Step 9 of the Alcoholics Anonymous program allows the participant to make amends to the people they have wronged in the past. Step 10 starts the final three practices of the 12 steps, which are not intended to be ever fully completed.

What does Step 10 of AA mean?

Step 10 begins the next phase in the Alcoholics Anonymous (AA) program, with it and the subsequent two steps being the basis for how long-term recovery from alcohol addiction is managed. 

The 10th step reads as follows: “continue to take personal inventory, and when you are wrong to promptly admit it.”

Step one through nine of the AA program has taught the participant how to look inwards and assess how their actions affect the world around them while admitting their mistakes to others. Through attaining the ability of introspection, the AA member is ready to take daily stock of their lives and begin to control their actions. The weight of old habits and alcohol dependence begins to lift as the person can reflect on temptations and monitor their behavior.

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How does the 10th Step work?

Step 10 may seem pointless or obvious from the outside, and even to some members who reach this step. We may all consider being aware of our actions, but are we really taking stock?

Step 10 asks that those in recovery not only consider their actions but take note of them and reflect on why they felt or behaved in a particular way. Taking personal responsibility for how you act and react to the world around you is crucial for a successful recovery from alcoholism. 

While taking a stoic approach to situations, that is being able to observe and react in a measured way, is the ideal step 10 does not require you to make the right choice every time. For example, if you get into a heated debate with a colleague or employer and end up raising your voice does not mean you have failed. Instead, you are expected to own your actions and take appropriate steps to right your wrongs, in this case by apologizing sincerely for losing your temper.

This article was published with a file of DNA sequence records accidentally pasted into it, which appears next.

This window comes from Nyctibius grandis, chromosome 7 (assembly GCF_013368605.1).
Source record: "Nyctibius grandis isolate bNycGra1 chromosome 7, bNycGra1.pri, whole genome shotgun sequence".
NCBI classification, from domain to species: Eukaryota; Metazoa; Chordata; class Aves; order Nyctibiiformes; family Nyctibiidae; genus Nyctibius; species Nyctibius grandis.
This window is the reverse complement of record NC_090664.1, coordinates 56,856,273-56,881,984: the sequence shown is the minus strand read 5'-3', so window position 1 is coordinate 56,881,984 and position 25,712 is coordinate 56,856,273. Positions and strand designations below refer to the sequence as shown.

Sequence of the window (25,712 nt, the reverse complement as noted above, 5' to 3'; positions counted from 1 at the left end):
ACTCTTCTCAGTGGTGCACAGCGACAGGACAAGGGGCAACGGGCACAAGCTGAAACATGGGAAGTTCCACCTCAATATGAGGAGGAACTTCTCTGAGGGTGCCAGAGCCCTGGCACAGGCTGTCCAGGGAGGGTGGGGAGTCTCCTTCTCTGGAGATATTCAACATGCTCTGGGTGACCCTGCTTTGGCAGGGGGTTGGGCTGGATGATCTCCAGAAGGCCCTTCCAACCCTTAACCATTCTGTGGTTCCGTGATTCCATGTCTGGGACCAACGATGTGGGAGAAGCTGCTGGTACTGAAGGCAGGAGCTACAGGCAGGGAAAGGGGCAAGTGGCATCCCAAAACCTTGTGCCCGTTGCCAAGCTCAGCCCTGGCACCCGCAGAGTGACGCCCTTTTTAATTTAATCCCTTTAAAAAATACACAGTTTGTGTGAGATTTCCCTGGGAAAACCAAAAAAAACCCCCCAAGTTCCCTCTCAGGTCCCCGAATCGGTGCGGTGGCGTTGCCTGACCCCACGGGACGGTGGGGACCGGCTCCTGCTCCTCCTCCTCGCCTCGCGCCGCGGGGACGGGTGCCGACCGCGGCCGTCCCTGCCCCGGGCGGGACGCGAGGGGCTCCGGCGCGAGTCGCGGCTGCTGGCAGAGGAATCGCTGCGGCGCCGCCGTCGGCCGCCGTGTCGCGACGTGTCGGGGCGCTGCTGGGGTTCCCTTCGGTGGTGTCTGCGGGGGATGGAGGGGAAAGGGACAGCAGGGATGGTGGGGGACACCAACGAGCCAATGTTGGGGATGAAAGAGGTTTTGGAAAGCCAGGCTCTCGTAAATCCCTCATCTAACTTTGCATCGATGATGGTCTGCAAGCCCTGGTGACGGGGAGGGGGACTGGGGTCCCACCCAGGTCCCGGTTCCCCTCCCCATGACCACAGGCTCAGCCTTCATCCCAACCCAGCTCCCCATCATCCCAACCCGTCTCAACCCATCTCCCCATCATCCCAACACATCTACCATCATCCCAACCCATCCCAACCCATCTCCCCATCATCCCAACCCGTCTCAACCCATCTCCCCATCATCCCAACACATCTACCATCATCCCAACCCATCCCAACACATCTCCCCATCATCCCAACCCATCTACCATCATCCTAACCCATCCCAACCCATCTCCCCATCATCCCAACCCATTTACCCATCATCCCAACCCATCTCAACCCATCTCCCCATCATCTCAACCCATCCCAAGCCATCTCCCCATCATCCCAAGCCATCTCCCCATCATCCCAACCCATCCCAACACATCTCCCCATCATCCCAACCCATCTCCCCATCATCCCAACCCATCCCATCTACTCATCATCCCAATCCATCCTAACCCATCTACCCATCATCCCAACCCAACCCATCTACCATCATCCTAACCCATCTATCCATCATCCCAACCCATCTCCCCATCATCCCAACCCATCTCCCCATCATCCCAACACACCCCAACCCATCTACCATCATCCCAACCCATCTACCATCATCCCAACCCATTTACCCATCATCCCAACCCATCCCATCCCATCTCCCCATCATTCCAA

Over time and through close introspection of your daily actions you will begin to gain more control over impulses and identify where you have made mistakes.

How long does step 10 of AA last?

Step 10 of AA is an ongoing process, one that is intended to be returned to daily, monthly, and even yearly. By taking a small amount of time each day to reflect on your actions over the past 24 hours you can ensure that you are keeping yourself on a healthy equilibrium and not allowing any mistakes or ill actions to accumulate. 

Periodic reviews, every month or so, allow you to see if you are maintaining promises made, keeping healthy relationships, avoiding negative situations, and keeping your life in balance on a larger scale. This periodic reflection can illuminate wins in your life as well as highlight areas that need improvement that you may have missed. 

Many members of AA use this period of reflection to see if they are still maintaining the work done in previous steps and will return to any that have been neglected or need further work. This process will often last a lifetime as recovery is about continuously growing and developing to be the best version of yourself you can be.

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